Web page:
Thread Subject: Re: Proposal on authoring tools
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From: Hoffman, Allen
Date: Tue, Jun 12 2007 12:30 PM
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It is very realistic.
However, that is why "best meets" agency needs is in the current law, to
allow for variations on the business needs and selection criteria.
Allen Hoffman -- = EMAIL ADDRESS REMOVED = ; v: 202-447-0303
From: = EMAIL ADDRESS REMOVED =
[mailto: = EMAIL ADDRESS REMOVED = ] On Behalf Of Walser,
Sent: Tuesday, June 12, 2007 2:19 PM
To: TEITAC Web/Software Subcommittee
Subject: Re: [teitac-websoftware] Proposal on authoring tools
With respect to proposed Authoring Tool guideline #5 (authoring tools
must include a mode to check for accessibility problems), Kate Walser
asked if implementing guideline #5 would prohibit new tool development
given patented accessibility-checking capabilities on the market today.
Dana Simberkoff replied that ATAG 2.0 defines "authoring tool" as
software or a collection of software components, so any products used
together (e.g., base tool and plug-in) or separately (e.g., markup
editor, image editor, validation tool) count whether there's formal
collaboration between product developers.
Kate replies: Thanks, Dana. That answers one question.
The next question ties back to evaluating competing products in light of
a potential guideline #5. How would this standard be evaluated by an
agency looking to purchase an authoring tool, if the agency already has
purchased an accessibility-checking tool?
Example: Agency X issues a solicitation that requests technical and cost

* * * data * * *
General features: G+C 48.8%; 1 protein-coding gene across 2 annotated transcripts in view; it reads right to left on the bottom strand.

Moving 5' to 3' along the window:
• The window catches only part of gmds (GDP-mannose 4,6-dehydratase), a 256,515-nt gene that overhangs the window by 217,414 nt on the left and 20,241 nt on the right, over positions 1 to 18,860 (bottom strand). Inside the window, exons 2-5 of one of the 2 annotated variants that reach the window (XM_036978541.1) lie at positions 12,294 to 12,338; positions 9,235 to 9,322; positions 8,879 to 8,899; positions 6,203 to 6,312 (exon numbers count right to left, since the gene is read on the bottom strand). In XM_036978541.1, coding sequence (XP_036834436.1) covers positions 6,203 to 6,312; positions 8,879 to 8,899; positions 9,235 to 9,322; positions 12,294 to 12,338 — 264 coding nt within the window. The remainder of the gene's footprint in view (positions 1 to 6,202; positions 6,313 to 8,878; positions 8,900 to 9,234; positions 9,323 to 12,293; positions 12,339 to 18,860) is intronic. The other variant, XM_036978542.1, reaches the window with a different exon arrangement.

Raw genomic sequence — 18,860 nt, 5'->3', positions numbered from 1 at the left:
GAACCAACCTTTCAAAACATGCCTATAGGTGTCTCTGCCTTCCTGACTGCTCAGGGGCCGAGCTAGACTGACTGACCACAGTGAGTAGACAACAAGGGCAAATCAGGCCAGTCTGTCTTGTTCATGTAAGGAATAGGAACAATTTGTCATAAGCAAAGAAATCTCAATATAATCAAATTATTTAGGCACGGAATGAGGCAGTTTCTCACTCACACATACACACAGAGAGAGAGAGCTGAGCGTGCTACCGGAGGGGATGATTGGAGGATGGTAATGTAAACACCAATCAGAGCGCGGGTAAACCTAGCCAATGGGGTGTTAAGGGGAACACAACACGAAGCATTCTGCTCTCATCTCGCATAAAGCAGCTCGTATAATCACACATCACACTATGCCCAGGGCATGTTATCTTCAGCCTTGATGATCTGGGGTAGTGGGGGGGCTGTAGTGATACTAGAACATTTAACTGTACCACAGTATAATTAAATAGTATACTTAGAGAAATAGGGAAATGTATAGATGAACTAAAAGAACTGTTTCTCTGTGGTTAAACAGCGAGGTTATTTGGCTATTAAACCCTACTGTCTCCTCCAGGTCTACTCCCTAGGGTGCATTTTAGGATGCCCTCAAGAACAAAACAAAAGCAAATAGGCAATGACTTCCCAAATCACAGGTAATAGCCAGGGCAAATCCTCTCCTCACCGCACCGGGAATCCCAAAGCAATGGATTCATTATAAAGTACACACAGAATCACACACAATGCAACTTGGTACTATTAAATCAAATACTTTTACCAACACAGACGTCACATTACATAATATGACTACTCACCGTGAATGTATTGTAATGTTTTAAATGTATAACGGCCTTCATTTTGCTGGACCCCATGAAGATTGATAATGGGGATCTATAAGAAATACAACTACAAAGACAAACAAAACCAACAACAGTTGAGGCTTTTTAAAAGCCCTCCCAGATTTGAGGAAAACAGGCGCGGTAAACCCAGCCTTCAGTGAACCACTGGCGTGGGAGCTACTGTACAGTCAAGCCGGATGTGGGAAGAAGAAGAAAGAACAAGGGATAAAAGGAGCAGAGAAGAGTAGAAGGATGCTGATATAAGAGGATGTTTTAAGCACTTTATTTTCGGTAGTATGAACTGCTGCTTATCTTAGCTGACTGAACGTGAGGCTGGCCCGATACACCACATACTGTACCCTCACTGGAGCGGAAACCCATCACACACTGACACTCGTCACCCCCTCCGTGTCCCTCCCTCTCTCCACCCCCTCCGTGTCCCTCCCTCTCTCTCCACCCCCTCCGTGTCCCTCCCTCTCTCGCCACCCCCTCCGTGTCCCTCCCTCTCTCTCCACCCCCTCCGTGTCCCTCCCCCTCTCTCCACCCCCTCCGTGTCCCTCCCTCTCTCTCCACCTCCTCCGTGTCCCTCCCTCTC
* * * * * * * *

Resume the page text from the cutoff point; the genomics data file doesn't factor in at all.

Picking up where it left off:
information about an authoring tool that will enable Agency X to
implement a goal. Let's say it's implementing a new Web site in this
Company A decides to respond and has an authoring tool that includes
accessibility-checking capabilities, which they've licensed from Company
Company B responds as well and has a different authoring tool. Their
tool does not incorporate accessibility-checking capabilities. In fact,
Company B doesn't even care about this provision as they expect agencies
will have their own tools.
When Agency X evaluates Company A and B's responses, aside from the new
guideline #5, all else is equal. Company A better meets the criteria,
but Company B meets the rest of the criteria and the agency already has
the accessibility checking tool. Plus Company B's tool is cheaper.
So it seems like Company B could win out given best value and agency
ownership of the tool already though Company A has worked harder to
follow the standards and may have been doing so for years (e.g., let's
say they'd built in the accessibility checking feature when the original
508 was out).
Is this a realistic scenario? If not, I'll be silent. Am just concerned
that with guideline #5, using "must" creates issues and using "should"
creates even more and makes it difficult for an agency to evaluate
Director, Usability Center of Excellence SRA International, Inc.
4300 Fair Lakes Court
Fairfax, VA 22033
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